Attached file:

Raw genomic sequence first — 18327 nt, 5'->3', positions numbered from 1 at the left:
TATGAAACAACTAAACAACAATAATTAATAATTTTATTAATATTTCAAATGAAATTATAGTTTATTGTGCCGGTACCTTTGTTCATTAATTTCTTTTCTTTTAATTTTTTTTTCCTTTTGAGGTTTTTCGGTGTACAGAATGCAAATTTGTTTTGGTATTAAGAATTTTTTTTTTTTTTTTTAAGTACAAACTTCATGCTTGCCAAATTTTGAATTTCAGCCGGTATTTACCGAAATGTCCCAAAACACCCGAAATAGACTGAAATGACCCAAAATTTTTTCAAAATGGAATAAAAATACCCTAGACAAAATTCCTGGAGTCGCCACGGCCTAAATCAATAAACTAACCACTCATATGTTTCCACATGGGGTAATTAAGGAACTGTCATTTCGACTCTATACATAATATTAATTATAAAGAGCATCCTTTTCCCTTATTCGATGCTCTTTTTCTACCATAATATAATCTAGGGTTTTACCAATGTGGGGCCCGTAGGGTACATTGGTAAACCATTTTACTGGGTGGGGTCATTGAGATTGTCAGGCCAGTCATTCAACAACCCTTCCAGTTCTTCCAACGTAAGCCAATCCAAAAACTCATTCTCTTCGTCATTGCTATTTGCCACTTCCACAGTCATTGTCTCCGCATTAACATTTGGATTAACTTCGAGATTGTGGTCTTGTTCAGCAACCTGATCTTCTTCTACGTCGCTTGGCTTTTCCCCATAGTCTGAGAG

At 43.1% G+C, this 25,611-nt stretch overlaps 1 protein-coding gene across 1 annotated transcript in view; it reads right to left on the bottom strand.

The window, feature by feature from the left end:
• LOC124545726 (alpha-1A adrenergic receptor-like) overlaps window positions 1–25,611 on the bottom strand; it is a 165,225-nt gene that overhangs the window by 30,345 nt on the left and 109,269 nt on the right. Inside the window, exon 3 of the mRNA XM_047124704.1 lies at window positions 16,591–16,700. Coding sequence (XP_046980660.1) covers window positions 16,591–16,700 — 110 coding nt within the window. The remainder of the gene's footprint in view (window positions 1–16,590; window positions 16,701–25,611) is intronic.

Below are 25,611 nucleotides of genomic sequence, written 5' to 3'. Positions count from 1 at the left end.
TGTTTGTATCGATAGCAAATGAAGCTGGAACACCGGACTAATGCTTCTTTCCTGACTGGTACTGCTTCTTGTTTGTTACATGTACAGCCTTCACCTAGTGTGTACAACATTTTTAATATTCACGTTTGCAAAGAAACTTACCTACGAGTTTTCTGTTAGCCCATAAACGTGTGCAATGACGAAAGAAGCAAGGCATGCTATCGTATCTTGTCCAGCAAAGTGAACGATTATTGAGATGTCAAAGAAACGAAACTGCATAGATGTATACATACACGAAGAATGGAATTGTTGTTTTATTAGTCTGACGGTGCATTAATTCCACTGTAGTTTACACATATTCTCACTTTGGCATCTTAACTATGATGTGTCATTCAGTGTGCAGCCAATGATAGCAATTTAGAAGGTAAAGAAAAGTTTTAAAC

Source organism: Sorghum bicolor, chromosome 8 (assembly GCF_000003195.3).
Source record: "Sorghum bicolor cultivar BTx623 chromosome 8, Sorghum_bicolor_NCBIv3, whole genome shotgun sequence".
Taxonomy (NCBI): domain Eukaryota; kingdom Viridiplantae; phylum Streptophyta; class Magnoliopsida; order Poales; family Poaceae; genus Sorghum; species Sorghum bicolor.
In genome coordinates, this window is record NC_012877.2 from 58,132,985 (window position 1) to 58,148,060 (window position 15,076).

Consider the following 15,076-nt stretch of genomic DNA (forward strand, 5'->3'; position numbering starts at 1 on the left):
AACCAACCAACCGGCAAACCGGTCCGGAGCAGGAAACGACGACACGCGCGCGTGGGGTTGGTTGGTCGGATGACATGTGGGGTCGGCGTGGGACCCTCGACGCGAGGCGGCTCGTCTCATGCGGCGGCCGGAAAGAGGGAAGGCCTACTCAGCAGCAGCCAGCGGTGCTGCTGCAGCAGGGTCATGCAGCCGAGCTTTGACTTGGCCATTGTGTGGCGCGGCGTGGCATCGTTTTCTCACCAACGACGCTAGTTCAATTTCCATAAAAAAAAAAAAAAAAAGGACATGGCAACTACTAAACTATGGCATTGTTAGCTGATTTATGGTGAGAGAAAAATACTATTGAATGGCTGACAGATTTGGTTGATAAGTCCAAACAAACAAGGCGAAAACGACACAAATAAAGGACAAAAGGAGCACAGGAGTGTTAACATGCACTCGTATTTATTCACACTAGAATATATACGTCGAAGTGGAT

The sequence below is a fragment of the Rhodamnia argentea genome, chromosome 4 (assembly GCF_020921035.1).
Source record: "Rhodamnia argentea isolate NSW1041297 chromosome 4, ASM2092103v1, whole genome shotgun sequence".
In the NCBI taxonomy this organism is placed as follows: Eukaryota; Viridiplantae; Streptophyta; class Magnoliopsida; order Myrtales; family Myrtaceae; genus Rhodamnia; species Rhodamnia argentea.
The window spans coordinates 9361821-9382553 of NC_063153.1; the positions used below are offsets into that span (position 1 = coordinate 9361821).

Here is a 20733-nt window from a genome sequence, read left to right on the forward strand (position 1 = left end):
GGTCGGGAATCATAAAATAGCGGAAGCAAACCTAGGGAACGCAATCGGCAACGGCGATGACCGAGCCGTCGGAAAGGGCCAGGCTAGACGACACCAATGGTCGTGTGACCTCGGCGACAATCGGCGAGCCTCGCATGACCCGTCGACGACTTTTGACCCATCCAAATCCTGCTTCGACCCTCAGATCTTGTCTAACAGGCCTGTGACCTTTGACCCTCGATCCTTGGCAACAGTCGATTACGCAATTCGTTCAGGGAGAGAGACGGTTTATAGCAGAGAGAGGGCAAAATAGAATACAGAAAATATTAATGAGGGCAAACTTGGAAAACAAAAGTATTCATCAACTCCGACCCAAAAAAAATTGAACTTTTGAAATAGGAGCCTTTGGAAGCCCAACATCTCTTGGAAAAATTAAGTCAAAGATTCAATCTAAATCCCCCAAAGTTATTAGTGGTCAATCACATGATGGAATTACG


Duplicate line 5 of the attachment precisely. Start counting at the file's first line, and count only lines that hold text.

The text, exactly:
• LOC124545726 (alpha-1A adrenergic receptor-like) overlaps window positions 1–25,611 on the bottom strand; it is a 165,225-nt gene that overhangs the window by 30,345 nt on the left and 109,269 nt on the right. Inside the window, exon 3 of the mRNA XM_047124704.1 lies at window positions 16,591–16,700. Coding sequence (XP_046980660.1) covers window positions 16,591–16,700 — 110 coding nt within the window. The remainder of the gene's footprint in view (window positions 1–16,590; window positions 16,701–25,611) is intronic.